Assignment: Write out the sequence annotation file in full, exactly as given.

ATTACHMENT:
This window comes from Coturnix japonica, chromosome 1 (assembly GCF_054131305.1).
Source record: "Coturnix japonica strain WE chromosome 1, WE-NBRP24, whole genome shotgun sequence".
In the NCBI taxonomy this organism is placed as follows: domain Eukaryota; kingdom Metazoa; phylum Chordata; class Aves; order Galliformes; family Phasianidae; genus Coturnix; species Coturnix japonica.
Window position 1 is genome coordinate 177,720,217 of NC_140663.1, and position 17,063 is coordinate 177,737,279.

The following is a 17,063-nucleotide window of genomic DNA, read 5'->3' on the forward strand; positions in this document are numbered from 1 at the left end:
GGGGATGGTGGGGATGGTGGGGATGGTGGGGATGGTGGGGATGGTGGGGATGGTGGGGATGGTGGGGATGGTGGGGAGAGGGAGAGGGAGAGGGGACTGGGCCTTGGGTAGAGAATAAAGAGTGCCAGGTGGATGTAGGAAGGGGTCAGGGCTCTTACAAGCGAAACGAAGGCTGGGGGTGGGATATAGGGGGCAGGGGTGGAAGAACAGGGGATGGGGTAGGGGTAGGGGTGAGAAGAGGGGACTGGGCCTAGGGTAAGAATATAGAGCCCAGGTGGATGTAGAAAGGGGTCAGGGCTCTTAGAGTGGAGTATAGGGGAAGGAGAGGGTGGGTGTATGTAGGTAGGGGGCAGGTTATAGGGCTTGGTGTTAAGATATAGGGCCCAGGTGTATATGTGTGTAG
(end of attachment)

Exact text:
This window comes from Coturnix japonica, chromosome 1 (assembly GCF_054131305.1).
Source record: "Coturnix japonica strain WE chromosome 1, WE-NBRP24, whole genome shotgun sequence".
In the NCBI taxonomy this organism is placed as follows: domain Eukaryota; kingdom Metazoa; phylum Chordata; class Aves; order Galliformes; family Phasianidae; genus Coturnix; species Coturnix japonica.
Window position 1 is genome coordinate 177,720,217 of NC_140663.1, and position 17,063 is coordinate 177,737,279.

The following is a 17,063-nucleotide window of genomic DNA, read 5'->3' on the forward strand; positions in this document are numbered from 1 at the left end:
GGGGATGGTGGGGATGGTGGGGATGGTGGGGATGGTGGGGATGGTGGGGATGGTGGGGATGGTGGGGATGGTGGGGAGAGGGAGAGGGAGAGGGGACTGGGCCTTGGGTAGAGAATAAAGAGTGCCAGGTGGATGTAGGAAGGGGTCAGGGCTCTTACAAGCGAAACGAAGGCTGGGGGTGGGATATAGGGGGCAGGGGTGGAAGAACAGGGGATGGGGTAGGGGTAGGGGTGAGAAGAGGGGACTGGGCCTAGGGTAAGAATATAGAGCCCAGGTGGATGTAGAAAGGGGTCAGGGCTCTTAGAGTGGAGTATAGGGGAAGGAGAGGGTGGGTGTATGTAGGTAGGGGGCAGGTTATAGGGCTTGGTGTTAAGATATAGGGCCCAGGTGTATATGTGTGTAG